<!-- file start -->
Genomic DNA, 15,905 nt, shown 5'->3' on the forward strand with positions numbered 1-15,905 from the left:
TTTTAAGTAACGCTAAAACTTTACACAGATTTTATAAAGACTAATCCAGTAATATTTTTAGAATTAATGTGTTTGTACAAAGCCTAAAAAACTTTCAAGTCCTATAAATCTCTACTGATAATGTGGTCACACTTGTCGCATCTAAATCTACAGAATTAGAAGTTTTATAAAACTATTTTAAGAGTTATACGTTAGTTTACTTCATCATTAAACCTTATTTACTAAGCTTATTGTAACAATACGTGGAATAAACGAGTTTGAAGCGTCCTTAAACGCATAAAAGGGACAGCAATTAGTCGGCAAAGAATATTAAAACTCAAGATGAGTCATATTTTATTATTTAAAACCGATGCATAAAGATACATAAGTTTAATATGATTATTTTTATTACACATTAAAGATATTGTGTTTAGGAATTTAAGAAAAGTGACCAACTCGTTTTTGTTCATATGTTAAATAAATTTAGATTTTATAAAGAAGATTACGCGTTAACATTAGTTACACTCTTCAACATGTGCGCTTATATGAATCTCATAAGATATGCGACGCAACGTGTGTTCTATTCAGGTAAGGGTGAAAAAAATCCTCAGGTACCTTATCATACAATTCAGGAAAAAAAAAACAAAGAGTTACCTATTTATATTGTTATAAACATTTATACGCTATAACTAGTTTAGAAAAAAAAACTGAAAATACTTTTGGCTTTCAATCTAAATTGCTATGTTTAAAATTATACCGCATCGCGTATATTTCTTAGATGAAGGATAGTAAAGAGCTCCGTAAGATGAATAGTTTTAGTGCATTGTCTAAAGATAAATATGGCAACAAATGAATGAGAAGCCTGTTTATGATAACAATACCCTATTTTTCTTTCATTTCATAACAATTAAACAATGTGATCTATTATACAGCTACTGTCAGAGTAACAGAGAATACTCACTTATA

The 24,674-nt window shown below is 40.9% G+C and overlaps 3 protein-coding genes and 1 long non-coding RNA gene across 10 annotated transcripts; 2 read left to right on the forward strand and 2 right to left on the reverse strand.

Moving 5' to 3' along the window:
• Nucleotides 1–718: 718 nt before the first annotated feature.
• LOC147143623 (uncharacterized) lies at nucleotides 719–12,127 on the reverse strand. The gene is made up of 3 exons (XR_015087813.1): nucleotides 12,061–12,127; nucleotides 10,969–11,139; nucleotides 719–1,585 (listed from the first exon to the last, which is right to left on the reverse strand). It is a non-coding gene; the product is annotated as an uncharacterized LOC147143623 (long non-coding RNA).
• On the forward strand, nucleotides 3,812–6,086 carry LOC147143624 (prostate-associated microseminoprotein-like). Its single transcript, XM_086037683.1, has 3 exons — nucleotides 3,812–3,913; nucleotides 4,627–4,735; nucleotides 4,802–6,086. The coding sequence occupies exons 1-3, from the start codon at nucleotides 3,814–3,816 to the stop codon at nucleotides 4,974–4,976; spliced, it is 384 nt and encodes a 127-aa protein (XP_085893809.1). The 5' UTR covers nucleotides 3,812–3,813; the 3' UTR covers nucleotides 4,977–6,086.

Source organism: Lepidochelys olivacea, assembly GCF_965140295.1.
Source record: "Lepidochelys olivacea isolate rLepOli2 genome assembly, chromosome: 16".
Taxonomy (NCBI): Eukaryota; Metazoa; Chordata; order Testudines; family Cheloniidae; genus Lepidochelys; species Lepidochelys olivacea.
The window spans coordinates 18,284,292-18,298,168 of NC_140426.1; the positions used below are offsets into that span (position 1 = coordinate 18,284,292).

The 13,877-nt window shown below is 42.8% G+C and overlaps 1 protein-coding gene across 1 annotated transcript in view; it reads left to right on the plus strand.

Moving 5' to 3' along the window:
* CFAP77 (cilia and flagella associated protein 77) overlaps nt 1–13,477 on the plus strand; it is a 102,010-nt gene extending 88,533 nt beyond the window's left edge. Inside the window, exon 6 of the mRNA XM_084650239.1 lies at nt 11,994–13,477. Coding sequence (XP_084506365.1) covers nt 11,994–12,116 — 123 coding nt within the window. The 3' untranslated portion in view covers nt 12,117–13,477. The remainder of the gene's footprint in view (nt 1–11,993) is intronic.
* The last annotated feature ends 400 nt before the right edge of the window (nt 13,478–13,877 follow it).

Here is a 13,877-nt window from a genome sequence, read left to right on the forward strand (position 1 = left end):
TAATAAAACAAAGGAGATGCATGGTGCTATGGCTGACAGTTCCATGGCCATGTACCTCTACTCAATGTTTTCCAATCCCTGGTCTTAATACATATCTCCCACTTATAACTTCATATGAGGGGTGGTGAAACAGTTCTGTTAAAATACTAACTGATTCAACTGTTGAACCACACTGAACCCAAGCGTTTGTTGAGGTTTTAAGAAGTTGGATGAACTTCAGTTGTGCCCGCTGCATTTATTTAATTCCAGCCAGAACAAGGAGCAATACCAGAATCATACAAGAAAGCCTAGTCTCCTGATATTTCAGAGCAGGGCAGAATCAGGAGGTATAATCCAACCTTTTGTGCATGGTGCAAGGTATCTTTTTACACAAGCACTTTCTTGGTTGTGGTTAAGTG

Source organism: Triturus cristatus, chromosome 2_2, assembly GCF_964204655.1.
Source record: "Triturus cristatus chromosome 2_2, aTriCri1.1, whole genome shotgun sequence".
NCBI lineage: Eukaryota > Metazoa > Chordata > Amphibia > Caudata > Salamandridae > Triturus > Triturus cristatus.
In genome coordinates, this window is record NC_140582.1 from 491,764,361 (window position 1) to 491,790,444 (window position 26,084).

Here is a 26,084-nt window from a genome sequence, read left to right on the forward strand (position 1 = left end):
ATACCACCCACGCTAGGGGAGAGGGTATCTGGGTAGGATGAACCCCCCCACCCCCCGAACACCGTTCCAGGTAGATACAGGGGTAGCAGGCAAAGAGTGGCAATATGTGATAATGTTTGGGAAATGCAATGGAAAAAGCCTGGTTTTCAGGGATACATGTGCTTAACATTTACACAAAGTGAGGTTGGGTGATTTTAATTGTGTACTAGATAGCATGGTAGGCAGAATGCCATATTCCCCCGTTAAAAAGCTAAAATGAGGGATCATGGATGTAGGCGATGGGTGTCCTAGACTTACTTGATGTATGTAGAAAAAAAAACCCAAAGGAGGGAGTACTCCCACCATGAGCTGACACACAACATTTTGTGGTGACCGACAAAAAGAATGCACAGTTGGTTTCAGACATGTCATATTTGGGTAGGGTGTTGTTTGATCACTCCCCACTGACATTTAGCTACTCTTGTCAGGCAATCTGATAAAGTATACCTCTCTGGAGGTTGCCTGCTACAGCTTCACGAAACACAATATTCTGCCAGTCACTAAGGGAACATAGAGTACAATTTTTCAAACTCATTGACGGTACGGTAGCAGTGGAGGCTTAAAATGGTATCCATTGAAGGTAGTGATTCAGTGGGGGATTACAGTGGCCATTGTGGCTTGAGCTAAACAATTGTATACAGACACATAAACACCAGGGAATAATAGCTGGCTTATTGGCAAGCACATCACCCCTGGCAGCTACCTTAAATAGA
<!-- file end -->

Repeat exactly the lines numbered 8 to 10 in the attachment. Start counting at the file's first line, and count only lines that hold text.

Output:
Source organism: Lepidochelys olivacea, assembly GCF_965140295.1.
Source record: "Lepidochelys olivacea isolate rLepOli2 genome assembly, chromosome: 16".
Taxonomy (NCBI): Eukaryota; Metazoa; Chordata; order Testudines; family Cheloniidae; genus Lepidochelys; species Lepidochelys olivacea.